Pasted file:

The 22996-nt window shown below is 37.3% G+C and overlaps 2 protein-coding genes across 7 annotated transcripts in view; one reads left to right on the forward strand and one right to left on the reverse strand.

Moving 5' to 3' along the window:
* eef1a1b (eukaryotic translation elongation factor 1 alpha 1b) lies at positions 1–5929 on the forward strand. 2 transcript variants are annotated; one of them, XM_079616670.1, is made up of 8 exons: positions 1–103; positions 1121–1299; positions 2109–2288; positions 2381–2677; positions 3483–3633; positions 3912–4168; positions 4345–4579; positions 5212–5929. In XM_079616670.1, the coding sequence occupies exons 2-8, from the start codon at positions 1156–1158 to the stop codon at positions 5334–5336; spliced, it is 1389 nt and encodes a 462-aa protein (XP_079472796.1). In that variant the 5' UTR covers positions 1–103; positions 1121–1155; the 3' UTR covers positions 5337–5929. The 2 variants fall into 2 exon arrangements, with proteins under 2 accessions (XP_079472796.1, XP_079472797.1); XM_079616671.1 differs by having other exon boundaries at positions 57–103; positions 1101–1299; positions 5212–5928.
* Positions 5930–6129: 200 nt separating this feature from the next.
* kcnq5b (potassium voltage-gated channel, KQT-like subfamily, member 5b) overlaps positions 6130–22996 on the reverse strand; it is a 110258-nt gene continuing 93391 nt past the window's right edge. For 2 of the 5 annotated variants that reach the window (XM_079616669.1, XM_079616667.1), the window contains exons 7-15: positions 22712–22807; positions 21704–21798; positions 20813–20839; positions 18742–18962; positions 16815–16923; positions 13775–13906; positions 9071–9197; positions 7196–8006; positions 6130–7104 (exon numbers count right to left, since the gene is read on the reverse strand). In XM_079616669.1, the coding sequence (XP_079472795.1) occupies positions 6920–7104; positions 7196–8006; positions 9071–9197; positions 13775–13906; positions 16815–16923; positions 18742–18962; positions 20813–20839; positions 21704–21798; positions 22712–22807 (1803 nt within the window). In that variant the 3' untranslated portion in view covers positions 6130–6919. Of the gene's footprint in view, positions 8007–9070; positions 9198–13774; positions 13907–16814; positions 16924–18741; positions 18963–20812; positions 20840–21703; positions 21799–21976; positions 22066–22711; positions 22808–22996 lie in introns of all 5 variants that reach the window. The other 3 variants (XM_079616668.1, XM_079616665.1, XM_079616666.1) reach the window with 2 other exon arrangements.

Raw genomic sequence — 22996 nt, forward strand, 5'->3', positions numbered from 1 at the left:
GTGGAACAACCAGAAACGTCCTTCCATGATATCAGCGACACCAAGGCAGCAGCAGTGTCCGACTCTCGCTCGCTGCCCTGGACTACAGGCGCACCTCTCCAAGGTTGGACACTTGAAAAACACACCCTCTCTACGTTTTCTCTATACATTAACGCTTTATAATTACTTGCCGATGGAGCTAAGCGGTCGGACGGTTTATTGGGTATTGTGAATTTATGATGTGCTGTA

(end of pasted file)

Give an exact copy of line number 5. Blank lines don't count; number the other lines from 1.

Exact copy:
* kcnq5b (potassium voltage-gated channel, KQT-like subfamily, member 5b) overlaps positions 6130–22996 on the reverse strand; it is a 110258-nt gene continuing 93391 nt past the window's right edge. For 2 of the 5 annotated variants that reach the window (XM_079616669.1, XM_079616667.1), the window contains exons 7-15: positions 22712–22807; positions 21704–21798; positions 20813–20839; positions 18742–18962; positions 16815–16923; positions 13775–13906; positions 9071–9197; positions 7196–8006; positions 6130–7104 (exon numbers count right to left, since the gene is read on the reverse strand). In XM_079616669.1, the coding sequence (XP_079472795.1) occupies positions 6920–7104; positions 7196–8006; positions 9071–9197; positions 13775–13906; positions 16815–16923; positions 18742–18962; positions 20813–20839; positions 21704–21798; positions 22712–22807 (1803 nt within the window). In that variant the 3' untranslated portion in view covers positions 6130–6919. Of the gene's footprint in view, positions 8007–9070; positions 9198–13774; positions 13907–16814; positions 16924–18741; positions 18963–20812; positions 20840–21703; positions 21799–21976; positions 22066–22711; positions 22808–22996 lie in introns of all 5 variants that reach the window. The other 3 variants (XM_079616668.1, XM_079616665.1, XM_079616666.1) reach the window with 2 other exon arrangements.